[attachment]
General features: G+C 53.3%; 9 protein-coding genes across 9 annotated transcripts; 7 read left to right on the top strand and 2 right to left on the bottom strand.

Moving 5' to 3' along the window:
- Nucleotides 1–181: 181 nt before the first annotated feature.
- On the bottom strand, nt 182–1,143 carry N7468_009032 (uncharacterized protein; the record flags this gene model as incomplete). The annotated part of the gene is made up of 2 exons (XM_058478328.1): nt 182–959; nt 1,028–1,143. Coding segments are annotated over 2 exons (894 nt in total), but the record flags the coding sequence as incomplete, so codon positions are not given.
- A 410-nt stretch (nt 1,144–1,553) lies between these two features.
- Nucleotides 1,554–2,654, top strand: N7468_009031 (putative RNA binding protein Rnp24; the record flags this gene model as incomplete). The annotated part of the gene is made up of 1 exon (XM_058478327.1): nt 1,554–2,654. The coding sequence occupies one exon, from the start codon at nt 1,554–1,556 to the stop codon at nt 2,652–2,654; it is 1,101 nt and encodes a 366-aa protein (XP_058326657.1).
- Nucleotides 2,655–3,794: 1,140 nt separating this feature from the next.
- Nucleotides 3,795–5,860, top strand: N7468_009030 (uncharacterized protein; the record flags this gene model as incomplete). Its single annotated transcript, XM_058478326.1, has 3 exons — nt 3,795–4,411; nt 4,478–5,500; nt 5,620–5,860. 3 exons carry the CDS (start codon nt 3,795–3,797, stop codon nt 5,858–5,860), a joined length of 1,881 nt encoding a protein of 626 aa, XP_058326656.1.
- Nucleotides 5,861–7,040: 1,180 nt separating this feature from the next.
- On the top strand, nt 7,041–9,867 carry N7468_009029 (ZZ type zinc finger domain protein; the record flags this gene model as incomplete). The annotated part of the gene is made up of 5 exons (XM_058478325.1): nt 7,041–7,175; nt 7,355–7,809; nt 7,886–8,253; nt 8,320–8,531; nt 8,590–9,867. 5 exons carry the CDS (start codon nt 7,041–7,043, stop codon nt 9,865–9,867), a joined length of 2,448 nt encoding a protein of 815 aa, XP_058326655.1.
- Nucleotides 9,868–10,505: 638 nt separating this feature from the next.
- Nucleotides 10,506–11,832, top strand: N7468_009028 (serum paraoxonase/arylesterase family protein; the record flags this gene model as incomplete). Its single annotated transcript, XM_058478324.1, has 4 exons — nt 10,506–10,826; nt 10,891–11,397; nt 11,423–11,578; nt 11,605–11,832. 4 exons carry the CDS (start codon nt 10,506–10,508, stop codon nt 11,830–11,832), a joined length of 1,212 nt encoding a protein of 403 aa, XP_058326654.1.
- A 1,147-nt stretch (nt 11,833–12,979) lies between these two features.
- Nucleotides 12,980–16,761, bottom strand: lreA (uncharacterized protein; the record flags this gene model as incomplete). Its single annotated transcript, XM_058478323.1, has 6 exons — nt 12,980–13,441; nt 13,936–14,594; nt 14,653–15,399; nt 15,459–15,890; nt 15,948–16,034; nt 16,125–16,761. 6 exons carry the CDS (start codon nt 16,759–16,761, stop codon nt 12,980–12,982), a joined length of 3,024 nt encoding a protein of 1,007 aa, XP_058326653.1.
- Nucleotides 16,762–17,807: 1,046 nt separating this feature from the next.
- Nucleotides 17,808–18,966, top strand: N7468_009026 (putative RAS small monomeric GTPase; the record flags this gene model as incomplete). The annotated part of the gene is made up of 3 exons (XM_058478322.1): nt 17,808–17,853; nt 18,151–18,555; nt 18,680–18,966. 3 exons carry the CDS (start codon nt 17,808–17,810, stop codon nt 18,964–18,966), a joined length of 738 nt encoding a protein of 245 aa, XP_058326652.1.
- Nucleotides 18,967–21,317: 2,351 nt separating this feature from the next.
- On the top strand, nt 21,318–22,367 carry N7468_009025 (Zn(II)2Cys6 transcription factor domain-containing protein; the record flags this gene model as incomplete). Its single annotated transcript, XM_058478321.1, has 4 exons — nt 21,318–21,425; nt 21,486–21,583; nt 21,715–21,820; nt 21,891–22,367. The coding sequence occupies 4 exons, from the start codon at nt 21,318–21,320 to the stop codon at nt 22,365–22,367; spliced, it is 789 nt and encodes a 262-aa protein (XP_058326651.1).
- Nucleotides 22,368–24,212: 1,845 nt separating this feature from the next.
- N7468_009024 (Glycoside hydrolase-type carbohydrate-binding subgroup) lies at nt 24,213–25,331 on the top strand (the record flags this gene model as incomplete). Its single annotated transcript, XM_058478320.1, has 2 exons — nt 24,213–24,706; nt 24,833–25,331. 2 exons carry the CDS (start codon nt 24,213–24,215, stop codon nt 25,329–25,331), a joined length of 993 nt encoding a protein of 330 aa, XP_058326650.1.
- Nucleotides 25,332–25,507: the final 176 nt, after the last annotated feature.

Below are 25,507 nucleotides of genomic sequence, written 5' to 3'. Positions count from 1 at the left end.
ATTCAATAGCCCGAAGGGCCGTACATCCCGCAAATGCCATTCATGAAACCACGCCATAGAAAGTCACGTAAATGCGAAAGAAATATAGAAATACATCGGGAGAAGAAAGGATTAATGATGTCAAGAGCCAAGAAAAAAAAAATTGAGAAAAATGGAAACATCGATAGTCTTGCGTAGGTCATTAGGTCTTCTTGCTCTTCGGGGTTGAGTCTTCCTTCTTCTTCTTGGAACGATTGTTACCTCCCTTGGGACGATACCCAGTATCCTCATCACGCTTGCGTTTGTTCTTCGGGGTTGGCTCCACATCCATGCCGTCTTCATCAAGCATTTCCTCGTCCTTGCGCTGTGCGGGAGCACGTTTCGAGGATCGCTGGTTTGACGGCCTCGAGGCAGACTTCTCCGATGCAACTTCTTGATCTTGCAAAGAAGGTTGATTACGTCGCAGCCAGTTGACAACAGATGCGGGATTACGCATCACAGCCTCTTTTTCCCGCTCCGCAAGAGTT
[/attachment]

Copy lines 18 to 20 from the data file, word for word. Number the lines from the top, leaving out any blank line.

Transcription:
- On the top strand, nt 21,318–22,367 carry N7468_009025 (Zn(II)2Cys6 transcription factor domain-containing protein; the record flags this gene model as incomplete). Its single annotated transcript, XM_058478321.1, has 4 exons — nt 21,318–21,425; nt 21,486–21,583; nt 21,715–21,820; nt 21,891–22,367. The coding sequence occupies 4 exons, from the start codon at nt 21,318–21,320 to the stop codon at nt 22,365–22,367; spliced, it is 789 nt and encodes a 262-aa protein (XP_058326651.1).
- Nucleotides 22,368–24,212: 1,845 nt separating this feature from the next.
- N7468_009024 (Glycoside hydrolase-type carbohydrate-binding subgroup) lies at nt 24,213–25,331 on the top strand (the record flags this gene model as incomplete). Its single annotated transcript, XM_058478320.1, has 2 exons — nt 24,213–24,706; nt 24,833–25,331. 2 exons carry the CDS (start codon nt 24,213–24,215, stop codon nt 25,329–25,331), a joined length of 993 nt encoding a protein of 330 aa, XP_058326650.1.